In small local races, social networks and endorsements help voters decide who to vote for and testaments about character easily substitute for understanding the complex web of issues, challenges and responsibilities candidates face if elected. With little news coverage these networks play an outsized role in our local races. In Northampton the local democratic party wields influence in races that are non-partisan. It is completely rational for voters to look to endorsements to help guide their voting and understanding of local issues. However, they also tend to reproduce the views and positions of a particular group, class, or clique favored by the local establishment and backed by donor circles. This infrastructure is a significant advantage in running for office and many challengers have a steep hill to climb to be competitive.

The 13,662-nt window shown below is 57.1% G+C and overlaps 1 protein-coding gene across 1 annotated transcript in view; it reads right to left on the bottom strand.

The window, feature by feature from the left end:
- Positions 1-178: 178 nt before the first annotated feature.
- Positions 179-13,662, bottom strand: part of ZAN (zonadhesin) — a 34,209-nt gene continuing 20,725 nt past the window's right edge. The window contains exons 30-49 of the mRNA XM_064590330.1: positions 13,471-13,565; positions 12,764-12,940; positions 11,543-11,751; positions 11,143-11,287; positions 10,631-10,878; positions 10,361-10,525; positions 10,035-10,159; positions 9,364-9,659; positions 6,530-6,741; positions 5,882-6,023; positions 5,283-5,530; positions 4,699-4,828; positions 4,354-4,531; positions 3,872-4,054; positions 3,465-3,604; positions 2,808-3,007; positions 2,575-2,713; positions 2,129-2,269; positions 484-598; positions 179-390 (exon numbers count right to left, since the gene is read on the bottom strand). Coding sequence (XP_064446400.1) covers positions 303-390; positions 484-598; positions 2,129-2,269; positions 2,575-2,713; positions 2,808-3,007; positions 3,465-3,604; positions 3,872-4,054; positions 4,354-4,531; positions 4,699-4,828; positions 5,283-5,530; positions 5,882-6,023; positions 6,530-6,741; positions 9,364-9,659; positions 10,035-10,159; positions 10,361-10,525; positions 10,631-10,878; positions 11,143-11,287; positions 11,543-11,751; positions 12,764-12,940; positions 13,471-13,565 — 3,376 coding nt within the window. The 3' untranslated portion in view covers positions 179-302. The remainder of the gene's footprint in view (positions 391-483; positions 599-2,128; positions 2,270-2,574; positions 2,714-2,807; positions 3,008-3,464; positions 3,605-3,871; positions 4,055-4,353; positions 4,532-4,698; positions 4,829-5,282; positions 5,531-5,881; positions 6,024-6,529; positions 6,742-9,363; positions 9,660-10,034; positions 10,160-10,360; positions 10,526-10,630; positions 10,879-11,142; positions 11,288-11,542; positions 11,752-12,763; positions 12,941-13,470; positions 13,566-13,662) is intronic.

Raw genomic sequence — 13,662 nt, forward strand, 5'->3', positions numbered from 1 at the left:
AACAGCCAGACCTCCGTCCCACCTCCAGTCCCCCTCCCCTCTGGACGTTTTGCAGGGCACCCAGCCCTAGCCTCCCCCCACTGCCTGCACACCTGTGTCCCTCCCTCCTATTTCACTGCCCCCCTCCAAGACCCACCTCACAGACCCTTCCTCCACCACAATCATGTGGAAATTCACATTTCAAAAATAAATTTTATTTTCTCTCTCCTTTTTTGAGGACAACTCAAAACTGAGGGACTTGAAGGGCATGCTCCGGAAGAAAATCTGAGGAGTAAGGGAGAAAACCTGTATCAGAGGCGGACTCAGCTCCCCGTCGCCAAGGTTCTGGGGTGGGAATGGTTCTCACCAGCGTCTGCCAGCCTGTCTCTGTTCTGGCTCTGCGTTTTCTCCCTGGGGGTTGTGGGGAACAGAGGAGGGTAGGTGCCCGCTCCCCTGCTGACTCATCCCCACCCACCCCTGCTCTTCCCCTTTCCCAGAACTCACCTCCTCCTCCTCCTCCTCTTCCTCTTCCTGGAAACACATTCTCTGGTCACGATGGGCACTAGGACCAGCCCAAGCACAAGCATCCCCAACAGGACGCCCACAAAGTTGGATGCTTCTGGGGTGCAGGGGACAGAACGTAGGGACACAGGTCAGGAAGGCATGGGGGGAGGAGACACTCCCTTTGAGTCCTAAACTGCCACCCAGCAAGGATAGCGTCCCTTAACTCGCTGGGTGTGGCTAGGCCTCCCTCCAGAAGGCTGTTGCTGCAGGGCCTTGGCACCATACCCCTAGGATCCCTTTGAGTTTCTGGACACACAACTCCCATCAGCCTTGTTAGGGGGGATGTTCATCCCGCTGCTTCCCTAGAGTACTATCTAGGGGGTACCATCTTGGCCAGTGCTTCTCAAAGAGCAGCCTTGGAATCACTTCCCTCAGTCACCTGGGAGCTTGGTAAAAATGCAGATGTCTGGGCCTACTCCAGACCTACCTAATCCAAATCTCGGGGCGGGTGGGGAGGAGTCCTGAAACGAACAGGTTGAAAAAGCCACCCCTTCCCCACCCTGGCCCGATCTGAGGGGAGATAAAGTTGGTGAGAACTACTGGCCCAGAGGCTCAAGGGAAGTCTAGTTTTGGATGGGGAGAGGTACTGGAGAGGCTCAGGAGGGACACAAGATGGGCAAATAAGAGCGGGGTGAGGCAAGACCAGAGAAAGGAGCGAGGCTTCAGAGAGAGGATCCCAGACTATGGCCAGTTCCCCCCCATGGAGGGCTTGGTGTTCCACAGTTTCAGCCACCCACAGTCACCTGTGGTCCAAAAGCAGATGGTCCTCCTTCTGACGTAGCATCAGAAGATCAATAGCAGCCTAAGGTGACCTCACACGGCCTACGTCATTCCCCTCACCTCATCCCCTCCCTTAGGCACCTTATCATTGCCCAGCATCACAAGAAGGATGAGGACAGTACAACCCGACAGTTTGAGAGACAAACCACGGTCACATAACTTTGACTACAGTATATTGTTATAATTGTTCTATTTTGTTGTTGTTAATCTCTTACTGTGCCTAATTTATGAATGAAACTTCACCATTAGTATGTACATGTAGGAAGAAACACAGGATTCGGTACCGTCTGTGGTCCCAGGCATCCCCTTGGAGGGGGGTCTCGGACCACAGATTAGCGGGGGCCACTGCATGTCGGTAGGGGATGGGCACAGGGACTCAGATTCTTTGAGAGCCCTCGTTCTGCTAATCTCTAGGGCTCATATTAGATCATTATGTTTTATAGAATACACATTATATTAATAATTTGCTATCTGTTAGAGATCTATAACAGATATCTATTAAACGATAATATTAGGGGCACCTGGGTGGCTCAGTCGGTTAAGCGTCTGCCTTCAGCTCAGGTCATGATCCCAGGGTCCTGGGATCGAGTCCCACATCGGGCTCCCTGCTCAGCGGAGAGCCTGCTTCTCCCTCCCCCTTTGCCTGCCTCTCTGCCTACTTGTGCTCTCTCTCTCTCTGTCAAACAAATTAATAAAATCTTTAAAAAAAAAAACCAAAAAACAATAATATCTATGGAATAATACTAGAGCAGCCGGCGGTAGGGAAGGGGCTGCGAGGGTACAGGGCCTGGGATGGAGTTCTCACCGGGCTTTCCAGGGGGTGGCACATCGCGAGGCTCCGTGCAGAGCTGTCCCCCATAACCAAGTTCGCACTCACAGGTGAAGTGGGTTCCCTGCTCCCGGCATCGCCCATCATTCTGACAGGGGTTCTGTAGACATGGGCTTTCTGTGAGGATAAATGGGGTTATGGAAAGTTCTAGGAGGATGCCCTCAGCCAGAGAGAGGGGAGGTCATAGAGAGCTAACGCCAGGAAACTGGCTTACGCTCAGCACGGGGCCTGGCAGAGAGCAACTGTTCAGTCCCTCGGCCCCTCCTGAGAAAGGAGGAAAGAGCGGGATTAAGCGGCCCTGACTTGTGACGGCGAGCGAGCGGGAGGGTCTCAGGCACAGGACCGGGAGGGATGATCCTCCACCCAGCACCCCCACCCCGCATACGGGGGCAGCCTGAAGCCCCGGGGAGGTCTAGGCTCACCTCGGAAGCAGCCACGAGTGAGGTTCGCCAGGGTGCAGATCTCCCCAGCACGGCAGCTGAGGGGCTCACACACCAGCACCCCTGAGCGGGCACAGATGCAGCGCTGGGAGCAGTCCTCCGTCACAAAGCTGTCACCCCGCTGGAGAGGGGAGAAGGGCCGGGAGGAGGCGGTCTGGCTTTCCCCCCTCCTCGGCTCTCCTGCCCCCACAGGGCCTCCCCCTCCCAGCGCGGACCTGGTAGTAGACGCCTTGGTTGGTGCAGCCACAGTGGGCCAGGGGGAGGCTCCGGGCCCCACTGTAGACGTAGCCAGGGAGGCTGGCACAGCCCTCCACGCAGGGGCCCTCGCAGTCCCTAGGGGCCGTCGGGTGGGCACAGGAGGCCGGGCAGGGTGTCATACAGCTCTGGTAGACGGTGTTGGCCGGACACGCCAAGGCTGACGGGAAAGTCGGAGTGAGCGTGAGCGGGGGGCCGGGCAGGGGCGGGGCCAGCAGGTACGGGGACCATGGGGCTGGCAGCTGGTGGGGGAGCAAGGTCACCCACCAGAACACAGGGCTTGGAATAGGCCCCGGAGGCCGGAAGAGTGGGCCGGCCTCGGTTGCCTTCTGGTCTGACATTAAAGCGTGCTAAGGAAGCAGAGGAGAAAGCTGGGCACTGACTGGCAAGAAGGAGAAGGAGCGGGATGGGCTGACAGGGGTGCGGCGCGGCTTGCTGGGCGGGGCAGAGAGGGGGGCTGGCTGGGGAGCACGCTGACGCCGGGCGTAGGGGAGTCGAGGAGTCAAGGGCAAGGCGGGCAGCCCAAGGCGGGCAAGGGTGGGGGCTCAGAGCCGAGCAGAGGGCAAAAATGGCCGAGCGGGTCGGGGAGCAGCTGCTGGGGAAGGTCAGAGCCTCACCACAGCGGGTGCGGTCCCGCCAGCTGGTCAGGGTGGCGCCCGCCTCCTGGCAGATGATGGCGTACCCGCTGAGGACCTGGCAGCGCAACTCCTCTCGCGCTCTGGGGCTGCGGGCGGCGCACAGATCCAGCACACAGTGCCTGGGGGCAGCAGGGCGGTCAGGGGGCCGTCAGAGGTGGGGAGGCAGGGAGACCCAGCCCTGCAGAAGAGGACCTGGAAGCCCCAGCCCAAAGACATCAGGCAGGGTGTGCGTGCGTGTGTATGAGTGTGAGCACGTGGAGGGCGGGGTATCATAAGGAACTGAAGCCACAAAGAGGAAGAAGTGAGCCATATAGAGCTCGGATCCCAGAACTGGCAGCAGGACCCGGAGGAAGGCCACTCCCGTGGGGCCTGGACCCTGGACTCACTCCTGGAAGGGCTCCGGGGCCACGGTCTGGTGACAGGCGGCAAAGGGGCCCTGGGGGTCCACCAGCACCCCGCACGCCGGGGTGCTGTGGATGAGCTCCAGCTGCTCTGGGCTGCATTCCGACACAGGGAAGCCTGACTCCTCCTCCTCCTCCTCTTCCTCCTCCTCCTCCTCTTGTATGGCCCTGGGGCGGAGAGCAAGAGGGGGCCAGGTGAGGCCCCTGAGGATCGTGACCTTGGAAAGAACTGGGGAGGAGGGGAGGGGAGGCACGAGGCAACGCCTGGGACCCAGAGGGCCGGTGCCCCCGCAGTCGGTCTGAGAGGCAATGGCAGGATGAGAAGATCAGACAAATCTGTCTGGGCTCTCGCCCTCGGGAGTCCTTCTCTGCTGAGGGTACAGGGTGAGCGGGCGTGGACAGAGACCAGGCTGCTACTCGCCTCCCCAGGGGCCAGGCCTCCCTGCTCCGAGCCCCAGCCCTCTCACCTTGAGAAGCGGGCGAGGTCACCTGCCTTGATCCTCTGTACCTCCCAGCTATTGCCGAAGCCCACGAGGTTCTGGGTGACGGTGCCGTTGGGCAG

Our City Council and School Committee are democratically elected bodies whose duties and responsibilities are defined by state and local statutes, charters, and policies. Members are elected representatives who must conduct their deliberation in accordance with open meeting law. This requirement severely hampers “collaboration” between a majority of the body outside of these meetings, and because all of our meetings must occur publicly, they often run very long. Robust deliberation by prepared members results in the best policy outcomes for the city, and we should be encouraging elected representatives to make their voices heard and to lift up the voices of their constituents. We should expect, even welcome, disagreement as we wrestle with some of the most challenging issues of the moment such as budget cuts, labor contracts, curriculum changes, climate change, etc. It is through a deliberative process that we arrive at decisions that impact our students, caregivers, and employees. This is both the hard work and promise of democracy.